Back in 2011, PopMatters’ Matt James raved about Lydia Loveless’ aptly titled sophomore outing, Indestructible Machine, noting that “Lydia Loveless’ second record is, by turns, a succession of swift punches to the face followed by a lover’s warm, passionate embrace. Either way, it holds your attention. Indestructible Machine is as good as anything I’ve heard this year and marks the true, and truly defiant, arrival of what could be a serious talent.”
It’s true and you know that you simply can’t resist her so just give in already. With Boy Crazy, Loveless gets her pop on and shines the way to a new full-length record due in 2014. Here’s that new tune we were telling you about. Meanwhile, Loveless shares her thoughts about the creative impetus behind that great title song.
Lydia Loveless: “I came up with the idea for the song ‘Boy Crazy’ when the band and I were all drinking at SXSW, and I was reminiscing for a bit about how a friend and I used to like to go to my little brother’s baseball games and flirt with all the boys on the team. People would call us ‘boy crazy’. When you’re young, you don’t know why you like someone; you just have all this energy. But when you grow up, there is less innocence. You get called all kinds of horrible names, like ‘slut’, if you go around dating a baseball team’s worth of dudes. It gets increasingly difficult to navigate relationships and friendships with others as you grow older, especially as a woman. I wrote the rest of the songs in the month or so after that discussion (except for the song ‘Lover’s Spat’, which I had originally written about Jeffrey Dahmer for my side project). We rehearsed for about a week and then went into the studio with a couple thirty packs and knocked it out. It’s my rock and roll tribute to baseball pants and youth.”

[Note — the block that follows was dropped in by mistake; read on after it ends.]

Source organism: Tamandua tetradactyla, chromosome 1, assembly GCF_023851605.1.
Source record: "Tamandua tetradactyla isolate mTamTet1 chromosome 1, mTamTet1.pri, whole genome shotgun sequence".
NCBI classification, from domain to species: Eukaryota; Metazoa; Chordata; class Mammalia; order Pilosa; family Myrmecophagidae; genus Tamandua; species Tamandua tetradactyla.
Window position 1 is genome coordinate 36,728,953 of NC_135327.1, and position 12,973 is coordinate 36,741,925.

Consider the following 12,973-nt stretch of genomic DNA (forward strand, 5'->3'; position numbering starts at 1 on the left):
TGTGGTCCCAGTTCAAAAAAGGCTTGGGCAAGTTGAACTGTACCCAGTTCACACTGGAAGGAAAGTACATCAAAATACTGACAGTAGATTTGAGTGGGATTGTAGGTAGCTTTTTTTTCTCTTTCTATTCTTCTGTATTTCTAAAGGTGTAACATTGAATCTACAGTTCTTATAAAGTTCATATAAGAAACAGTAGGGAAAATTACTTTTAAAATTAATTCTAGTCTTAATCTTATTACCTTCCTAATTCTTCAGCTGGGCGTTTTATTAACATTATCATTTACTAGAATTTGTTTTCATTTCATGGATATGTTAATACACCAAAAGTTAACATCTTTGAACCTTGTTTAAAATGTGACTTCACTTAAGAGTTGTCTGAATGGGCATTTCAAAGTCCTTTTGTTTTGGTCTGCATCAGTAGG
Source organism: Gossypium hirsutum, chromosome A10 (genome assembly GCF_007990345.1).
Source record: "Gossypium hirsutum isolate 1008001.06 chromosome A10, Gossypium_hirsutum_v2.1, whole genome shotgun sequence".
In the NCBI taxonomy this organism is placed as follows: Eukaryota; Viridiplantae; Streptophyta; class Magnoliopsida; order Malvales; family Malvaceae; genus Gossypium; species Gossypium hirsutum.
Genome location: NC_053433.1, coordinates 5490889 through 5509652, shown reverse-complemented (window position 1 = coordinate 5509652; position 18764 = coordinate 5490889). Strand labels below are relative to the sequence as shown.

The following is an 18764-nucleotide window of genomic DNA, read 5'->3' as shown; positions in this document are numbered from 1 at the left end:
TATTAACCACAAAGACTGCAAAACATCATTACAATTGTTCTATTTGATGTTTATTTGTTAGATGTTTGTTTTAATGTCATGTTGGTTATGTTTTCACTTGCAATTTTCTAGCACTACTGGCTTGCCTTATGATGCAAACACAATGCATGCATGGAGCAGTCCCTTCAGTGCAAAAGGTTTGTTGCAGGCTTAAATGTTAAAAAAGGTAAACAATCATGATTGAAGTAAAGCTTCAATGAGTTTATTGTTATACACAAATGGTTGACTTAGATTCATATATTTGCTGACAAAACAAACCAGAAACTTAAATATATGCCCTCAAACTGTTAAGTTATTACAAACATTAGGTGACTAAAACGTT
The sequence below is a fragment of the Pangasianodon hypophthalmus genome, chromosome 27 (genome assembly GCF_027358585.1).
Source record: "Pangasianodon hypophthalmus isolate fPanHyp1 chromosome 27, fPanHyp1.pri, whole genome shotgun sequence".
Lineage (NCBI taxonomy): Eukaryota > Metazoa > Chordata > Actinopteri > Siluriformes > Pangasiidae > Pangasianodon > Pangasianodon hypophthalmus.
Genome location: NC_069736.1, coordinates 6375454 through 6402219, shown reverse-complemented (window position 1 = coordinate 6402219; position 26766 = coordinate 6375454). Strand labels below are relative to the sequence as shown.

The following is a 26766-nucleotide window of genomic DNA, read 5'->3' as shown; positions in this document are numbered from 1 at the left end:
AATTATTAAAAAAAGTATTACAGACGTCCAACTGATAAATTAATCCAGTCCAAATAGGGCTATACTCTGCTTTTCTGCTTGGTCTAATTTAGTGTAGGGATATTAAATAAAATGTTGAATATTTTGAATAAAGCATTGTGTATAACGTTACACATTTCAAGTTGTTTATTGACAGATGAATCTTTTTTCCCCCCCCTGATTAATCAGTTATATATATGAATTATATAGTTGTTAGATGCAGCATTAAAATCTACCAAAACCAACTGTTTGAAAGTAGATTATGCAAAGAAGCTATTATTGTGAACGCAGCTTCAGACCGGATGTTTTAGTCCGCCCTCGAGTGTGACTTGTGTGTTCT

We all know how critical it is to keep independent voices alive and strong on the Internet. Please consider a donation to support our work as independent cultural critics and historians. Your donation will help PopMatters stay viable through these changing and challenging times where costs have risen and advertising has dropped precipitously. We need your help to keep PopMatters strong and growing. Thank you.